Opera Idaho Swings for the Fences with 'Rigoletto'


On a frigid Sunday afternoon, elderly women in fur coats, young men in cardigans, old men in bow ties and young women in dresses took their seats at the Morrison Center for the Nov. 16 performance of Opera Idaho’s Rigoletto. A visual survey of people in attendance would suggest that at least in Boise, classic opera is for everyone.

It was fitting: Rigoletto is a topical, everyman sort of opera about privilege, group-think and double standards—themes that Opera Idaho found plenty of ways to explore in its proficient if not fully satisfying production. In this 1851 Giuseppi Verdi opera, Rigoletto (baritone Mark Rucker) is a court jester who serves the Duke of Mantua (tenor Won Whi Choi), an inveterate womanizer whose shenanigans precipitate a curse upon Rigoletto’s head. When the Duke takes a shining to Rigoletto’s daughter, Gilda (soprano Cecilia Violetta Lopez), the jester takes drastic (and ultimately tragic) steps for revenge upon the sociopathic Duke.

This was a large-scale production. The voluminous and elaborately dressed cast filled the Morrison Center stage, and the multiple original sets added to the drama of the opera's proceedings. Music billowed out of the orchestra pit. The trappings were just right for a lavish production but despite the whirlwind of color, sound and design, Rigoletto was plagued by flat performances by Rucker and Choi.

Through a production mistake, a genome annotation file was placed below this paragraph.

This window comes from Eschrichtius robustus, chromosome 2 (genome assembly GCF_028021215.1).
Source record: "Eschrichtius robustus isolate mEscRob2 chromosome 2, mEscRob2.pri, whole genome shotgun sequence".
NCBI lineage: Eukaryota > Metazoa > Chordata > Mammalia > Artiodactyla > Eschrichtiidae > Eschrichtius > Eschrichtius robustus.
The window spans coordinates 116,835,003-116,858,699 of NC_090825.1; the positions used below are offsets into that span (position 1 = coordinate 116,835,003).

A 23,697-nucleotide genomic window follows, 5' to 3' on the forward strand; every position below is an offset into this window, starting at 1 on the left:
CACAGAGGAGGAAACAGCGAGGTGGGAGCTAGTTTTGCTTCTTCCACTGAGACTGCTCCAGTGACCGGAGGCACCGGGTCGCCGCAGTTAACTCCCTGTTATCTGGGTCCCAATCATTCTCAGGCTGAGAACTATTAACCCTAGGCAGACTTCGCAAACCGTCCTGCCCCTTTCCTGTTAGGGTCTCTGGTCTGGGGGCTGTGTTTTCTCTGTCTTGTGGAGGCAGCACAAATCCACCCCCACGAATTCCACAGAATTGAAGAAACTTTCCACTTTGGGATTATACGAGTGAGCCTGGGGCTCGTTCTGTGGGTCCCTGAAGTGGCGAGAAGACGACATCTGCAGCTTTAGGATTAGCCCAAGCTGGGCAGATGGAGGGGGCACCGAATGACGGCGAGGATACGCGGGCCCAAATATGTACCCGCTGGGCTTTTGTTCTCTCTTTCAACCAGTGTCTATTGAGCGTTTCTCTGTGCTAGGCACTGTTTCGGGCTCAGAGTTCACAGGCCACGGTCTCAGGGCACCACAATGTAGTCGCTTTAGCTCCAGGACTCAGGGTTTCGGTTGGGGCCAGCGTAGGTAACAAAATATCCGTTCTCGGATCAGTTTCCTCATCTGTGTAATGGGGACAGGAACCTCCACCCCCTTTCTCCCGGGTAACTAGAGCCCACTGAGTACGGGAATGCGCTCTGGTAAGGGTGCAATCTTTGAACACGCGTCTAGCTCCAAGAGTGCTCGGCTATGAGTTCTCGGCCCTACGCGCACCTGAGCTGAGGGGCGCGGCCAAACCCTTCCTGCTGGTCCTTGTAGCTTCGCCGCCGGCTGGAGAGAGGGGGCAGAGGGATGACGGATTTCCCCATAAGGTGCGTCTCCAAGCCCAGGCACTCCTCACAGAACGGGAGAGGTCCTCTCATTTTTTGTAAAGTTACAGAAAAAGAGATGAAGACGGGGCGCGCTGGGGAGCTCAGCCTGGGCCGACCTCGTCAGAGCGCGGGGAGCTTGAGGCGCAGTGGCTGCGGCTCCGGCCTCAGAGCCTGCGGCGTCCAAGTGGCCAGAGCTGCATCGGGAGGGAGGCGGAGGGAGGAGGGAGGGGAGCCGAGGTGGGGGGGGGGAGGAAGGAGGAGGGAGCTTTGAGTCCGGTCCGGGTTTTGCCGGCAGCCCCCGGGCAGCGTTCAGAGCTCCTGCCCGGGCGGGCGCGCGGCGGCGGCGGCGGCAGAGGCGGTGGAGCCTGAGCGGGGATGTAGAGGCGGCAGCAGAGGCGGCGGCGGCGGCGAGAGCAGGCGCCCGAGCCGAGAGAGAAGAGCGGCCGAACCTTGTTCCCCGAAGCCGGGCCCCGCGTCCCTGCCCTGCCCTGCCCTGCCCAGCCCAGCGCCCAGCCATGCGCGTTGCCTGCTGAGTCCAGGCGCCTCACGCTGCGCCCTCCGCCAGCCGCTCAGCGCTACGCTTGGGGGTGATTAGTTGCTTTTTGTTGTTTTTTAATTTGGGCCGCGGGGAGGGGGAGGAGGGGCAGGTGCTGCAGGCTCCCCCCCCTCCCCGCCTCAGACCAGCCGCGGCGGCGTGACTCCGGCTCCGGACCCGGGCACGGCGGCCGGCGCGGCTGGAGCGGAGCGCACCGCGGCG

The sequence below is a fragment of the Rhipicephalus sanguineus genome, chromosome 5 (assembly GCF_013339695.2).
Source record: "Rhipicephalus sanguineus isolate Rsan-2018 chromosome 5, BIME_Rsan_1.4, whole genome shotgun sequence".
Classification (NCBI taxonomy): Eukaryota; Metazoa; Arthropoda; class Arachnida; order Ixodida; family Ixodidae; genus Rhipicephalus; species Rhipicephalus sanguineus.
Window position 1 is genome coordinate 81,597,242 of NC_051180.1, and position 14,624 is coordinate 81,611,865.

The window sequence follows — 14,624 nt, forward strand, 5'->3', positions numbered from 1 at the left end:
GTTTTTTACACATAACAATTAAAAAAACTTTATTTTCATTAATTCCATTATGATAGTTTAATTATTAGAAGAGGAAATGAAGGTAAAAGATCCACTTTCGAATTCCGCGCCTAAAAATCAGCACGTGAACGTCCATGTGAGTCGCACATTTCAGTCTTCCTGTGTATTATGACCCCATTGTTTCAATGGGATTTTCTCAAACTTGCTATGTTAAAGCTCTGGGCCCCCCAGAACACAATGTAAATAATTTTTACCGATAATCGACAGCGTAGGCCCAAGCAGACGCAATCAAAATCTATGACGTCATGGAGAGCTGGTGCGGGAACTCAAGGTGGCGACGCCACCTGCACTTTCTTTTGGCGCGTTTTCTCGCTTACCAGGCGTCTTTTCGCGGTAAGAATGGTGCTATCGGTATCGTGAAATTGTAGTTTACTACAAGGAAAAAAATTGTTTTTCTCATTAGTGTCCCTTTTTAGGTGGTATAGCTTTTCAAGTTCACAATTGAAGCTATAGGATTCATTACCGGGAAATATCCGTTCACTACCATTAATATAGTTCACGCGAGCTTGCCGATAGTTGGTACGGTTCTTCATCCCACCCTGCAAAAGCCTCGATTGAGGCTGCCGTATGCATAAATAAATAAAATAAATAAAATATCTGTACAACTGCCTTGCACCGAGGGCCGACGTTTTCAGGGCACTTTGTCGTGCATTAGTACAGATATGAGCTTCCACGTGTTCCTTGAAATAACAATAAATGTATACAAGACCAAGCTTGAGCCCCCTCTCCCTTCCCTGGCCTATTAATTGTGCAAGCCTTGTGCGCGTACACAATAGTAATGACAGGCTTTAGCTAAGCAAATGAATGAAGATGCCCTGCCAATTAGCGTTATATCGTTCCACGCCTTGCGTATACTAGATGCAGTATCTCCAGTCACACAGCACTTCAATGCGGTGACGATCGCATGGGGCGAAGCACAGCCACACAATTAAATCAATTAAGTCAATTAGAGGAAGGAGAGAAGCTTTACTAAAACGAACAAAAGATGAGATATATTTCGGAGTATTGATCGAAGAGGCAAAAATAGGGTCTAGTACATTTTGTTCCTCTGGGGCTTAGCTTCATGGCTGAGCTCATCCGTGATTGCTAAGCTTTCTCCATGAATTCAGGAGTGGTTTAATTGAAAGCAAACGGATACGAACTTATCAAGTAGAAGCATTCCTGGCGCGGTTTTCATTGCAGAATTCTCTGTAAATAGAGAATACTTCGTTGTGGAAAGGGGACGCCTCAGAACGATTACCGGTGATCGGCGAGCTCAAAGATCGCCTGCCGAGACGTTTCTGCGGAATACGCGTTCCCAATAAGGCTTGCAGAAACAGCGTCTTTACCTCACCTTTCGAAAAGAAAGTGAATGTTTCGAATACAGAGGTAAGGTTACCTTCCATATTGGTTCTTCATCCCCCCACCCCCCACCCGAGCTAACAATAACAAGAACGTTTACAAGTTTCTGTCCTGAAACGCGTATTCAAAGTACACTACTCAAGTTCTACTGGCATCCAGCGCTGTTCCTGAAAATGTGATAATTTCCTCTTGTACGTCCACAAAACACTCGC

Rucker hit the stage in an overstuffed costume and wielding a bulky club. In his elaborate getup, he could barely move. As one audience member noted after the performance, “You could push him down a flight of stairs and he’d come out just fine at the bottom.” It was the only thing jesterish about him: His performance didn't establish the character’s mirth before the story pivoted him into tragedy. By contrast, the cynical Duke was portrayed by Choi with radiant light-heartedness. Lopez’s Gilda, however, added dimension to the cloistered daughter trope and though her character isn’t as loud or flamboyant as others in the opera, seeing her develop Gilda is one of the subtler pleasures of this production.

When the curtains rose and the cast took its bows, the ovation felt half-hearted: With its lavish sets and costumes, Rigoletto came across as solid but uninspired.